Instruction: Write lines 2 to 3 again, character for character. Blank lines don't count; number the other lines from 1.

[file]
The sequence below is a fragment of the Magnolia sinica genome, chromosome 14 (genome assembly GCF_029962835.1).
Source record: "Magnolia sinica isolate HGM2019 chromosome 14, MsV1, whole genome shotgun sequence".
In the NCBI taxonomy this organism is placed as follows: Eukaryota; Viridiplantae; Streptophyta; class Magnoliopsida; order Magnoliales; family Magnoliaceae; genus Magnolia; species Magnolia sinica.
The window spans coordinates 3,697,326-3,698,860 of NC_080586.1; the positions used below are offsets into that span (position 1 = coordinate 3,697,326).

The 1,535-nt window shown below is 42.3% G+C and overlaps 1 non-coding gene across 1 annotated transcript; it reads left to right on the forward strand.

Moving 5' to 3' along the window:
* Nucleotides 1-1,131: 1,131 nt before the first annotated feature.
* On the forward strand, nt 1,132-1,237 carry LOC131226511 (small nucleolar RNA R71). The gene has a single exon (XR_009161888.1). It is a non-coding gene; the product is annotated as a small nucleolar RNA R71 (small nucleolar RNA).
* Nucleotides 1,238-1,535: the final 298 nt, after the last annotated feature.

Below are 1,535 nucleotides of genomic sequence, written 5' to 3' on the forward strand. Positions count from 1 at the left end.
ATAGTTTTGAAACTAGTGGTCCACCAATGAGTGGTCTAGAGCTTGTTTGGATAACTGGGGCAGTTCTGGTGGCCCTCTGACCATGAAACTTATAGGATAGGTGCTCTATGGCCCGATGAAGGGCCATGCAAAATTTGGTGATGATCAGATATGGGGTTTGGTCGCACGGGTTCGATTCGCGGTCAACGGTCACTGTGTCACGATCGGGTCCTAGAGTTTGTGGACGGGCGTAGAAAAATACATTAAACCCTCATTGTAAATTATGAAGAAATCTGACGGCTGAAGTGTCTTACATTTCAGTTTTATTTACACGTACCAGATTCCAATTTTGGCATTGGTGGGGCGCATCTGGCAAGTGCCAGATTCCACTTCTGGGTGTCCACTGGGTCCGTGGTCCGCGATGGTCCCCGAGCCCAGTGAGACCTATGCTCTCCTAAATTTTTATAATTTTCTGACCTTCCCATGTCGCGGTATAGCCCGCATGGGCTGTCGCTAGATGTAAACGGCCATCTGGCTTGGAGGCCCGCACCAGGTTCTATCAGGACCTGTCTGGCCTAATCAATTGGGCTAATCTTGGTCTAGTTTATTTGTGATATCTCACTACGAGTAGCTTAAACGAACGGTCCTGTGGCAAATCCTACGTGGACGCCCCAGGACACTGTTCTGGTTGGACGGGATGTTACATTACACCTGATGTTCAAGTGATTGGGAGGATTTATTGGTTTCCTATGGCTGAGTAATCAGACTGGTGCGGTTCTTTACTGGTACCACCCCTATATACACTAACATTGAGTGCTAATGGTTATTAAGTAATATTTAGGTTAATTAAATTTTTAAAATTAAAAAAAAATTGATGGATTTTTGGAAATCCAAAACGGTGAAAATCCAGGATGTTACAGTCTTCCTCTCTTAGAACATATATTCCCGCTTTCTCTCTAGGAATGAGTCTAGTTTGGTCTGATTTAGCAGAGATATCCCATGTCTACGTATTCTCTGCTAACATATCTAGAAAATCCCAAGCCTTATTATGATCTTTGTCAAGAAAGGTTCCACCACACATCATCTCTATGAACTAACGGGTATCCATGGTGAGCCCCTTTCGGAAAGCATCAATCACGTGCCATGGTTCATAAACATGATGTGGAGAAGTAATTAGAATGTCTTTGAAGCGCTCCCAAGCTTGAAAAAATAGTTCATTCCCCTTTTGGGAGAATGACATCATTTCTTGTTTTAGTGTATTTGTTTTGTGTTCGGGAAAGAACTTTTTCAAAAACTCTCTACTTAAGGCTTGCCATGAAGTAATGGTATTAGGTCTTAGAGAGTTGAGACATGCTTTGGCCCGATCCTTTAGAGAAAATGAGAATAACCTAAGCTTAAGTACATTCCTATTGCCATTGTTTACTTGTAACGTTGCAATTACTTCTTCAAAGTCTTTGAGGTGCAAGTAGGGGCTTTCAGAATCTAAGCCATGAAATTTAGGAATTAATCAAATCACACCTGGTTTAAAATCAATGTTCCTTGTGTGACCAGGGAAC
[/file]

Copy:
Source record: "Magnolia sinica isolate HGM2019 chromosome 14, MsV1, whole genome shotgun sequence".
In the NCBI taxonomy this organism is placed as follows: Eukaryota; Viridiplantae; Streptophyta; class Magnoliopsida; order Magnoliales; family Magnoliaceae; genus Magnolia; species Magnolia sinica.